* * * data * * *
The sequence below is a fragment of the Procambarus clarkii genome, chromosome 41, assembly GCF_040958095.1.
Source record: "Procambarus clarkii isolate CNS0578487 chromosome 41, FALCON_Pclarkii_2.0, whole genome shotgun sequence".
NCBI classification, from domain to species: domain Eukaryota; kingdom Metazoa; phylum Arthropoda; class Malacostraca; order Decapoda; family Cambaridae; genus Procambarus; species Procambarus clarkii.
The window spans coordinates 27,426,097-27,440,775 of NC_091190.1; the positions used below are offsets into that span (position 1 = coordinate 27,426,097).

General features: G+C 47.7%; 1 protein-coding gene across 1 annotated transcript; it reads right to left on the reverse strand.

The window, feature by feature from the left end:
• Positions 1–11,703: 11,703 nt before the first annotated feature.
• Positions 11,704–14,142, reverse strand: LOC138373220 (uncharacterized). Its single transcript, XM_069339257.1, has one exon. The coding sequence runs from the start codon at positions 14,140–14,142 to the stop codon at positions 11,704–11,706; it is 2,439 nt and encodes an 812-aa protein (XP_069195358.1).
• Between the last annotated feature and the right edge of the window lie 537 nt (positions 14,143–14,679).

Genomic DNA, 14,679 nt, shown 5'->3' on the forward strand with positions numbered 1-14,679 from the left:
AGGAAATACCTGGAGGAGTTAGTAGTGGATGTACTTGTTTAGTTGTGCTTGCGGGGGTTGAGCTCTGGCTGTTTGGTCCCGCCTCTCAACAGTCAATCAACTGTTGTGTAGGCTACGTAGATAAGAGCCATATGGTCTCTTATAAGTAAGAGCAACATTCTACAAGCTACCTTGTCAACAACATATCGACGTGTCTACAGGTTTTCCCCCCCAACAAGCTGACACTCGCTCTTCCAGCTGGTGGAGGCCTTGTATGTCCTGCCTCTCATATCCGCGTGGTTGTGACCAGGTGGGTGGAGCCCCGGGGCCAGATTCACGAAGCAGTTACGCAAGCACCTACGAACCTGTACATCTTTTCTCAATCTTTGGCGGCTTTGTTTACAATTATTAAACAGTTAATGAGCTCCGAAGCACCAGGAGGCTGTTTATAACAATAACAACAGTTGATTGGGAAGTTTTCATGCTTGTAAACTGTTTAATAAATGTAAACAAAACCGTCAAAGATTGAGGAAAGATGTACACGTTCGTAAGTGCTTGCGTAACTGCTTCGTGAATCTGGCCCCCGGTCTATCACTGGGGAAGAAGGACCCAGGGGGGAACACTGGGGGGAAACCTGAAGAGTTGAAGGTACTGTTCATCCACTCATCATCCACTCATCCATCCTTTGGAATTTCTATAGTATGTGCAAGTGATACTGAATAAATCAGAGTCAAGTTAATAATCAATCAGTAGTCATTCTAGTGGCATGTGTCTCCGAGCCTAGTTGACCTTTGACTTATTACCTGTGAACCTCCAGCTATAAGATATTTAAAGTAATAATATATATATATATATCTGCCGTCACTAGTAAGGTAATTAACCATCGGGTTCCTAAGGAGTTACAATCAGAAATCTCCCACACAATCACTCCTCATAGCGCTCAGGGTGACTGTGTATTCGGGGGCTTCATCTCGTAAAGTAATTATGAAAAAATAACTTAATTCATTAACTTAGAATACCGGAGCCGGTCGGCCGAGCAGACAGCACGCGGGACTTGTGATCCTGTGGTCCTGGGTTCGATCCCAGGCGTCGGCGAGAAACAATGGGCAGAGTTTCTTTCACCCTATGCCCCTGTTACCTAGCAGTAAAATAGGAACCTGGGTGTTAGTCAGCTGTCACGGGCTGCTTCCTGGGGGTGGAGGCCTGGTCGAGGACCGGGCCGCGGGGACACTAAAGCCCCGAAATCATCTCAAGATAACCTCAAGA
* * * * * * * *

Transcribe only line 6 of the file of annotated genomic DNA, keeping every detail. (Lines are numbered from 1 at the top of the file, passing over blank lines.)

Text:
The window, feature by feature from the left end: